Just to be clear, there will be a final judgment of all the dead, a final renewal of heaven and earth, and a final destruction of all that is contrary to the goodness of God’s creation. “He will wipe away every tear from their eyes, and death shall be no more, neither shall there be mourning, nor crying, nor pain anymore, for the former things have passed away” (Rev. 21:4). At least, that is my belief. But it is not what Jesus is talking about here when he tells his disciples that not even he knows exactly when the sequence of events that he has just recounted will reach its climax. A lot of people are clutching at this text at the moment to reassure themselves that Harold Camping doesn’t know what he’s talking about. Under the circumstances a little exegetical clarity—indeed sanity—probably would not go amiss.
The “Son of Man” motif is central to Jesus’ self-understanding and of critical importance for a narrative-historical reading of the New Testament. As J.D.G. Dunn says:
After ‘the kingdom of God/heaven’ there is no phrase so common in the Jesus tradition as ‘the son of man’. Its importance within the Jesus tradition, and possibly as a key to that tradition, therefore, can hardly be exaggerated. More to the immediate point, it seems to be the nearest thing in the Jesus tradition to a self chosen self-designation.
The history of interpretation is exceedingly, and probably unnecessarily, complex. I suggest that three patterns of usage are relevant for understanding what Jesus meant when he referred to himself as “the son of man”.
One of the objections most forcefully raised against a consistent narrative-historical reading of the New Testament is that it makes the texts more or less irrelevant as a source of teaching and inspiration for the church today. Peter Wilkinson expressed this objection in a recent comment in no uncertain terms:
Hereon in we are in uncharted, post-biblical waters, and left to sink or swim, to put it crudely, according to our own devices. There is no biblical matrix left in which we can locate ourselves. That’s a huge problem with your approach, and whenever the issue arises of what now for the church, you don’t have a lot to say. I find this inevitable conclusion of your approach, as it currently stands, rather incredible.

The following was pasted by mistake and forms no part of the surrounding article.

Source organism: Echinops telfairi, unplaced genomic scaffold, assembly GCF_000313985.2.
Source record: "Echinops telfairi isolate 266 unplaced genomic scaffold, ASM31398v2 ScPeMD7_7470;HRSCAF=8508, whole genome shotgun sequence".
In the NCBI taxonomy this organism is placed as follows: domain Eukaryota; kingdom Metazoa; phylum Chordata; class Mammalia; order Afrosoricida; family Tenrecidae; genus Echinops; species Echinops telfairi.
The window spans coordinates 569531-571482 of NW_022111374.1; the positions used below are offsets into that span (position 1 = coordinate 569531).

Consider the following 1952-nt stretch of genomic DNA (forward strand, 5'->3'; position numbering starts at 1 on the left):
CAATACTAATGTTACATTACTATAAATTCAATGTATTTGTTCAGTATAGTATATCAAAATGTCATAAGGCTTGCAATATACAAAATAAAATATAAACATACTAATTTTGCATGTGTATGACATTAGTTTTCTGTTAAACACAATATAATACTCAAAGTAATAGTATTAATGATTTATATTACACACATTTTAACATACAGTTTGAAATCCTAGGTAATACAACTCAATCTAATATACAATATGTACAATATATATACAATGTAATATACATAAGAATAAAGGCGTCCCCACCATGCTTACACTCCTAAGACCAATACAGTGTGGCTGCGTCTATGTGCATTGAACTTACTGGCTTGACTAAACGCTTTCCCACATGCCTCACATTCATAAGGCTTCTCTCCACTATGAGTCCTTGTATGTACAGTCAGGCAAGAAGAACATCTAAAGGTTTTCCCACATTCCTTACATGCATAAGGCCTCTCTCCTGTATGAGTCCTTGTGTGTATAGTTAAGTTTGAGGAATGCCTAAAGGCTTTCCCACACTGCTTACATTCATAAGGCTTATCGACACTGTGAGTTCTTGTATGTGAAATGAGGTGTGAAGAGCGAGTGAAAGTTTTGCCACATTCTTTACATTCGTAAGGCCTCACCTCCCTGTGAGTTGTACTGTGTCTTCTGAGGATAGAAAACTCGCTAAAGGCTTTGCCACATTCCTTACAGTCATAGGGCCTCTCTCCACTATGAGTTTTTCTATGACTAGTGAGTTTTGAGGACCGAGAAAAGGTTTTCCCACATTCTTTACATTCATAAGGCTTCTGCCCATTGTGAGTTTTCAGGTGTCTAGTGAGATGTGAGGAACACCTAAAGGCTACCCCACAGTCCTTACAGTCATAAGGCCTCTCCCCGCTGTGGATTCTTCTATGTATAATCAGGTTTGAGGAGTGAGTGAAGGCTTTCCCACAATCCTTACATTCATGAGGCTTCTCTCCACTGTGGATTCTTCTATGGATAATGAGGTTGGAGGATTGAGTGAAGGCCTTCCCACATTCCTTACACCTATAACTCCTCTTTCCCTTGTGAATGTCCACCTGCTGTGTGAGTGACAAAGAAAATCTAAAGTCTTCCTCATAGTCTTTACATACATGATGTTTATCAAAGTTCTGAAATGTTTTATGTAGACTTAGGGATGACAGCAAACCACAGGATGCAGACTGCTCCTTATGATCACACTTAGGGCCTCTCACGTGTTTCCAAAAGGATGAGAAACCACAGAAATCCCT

This is one of the passages that is often put forward as “evidence” that the synoptic Gospel account already presents Jesus as both human and divine. The argument is that i) it is the prerogative of God to forgive sins, ii) in this story Jesus forgives sins, iii) therefore Jesus must be God. Added to this, it is sometimes supposed that Jesus demonstrates exclusive supernatural insight into the inner thoughts of the scribes who were so offended by his pronouncement. Neither of these propositions is correct.
For reasons which I won’t disclose, I have been working through a doctrine course of a distinctly Reformed hue. If the church is convinced that it needs such a thing as a “doctrine course”, Reformed or otherwise, then this is by no means a bad one. But for me it has highlighted again the fact that so much theological activity puts the cart before the horse.
Let me give an example. The section on the Trinity lists a number of biblical texts as “evidence” for the belief that Jesus is God. The assumption is that the doctrine or belief is a given fact and basically beyond dispute; biblical prooftexts may be adduced as evidence for it, but this is merely a formality and certainly does not require anything as troublesome as exegesis.
That is very different to reading Matthew 9:4, say, and considering how Jesus’ insight into the thoughts of the scribes is to be explained, from which it is unlikely that we would draw the conclusion that he is omniscient and therefore God. It is very different to reading Matthew 9:1-8 and asking about the significance of the fact that authority has been given to men to forgive sins—the passage virtually rules out the conclusion that Jesus was God.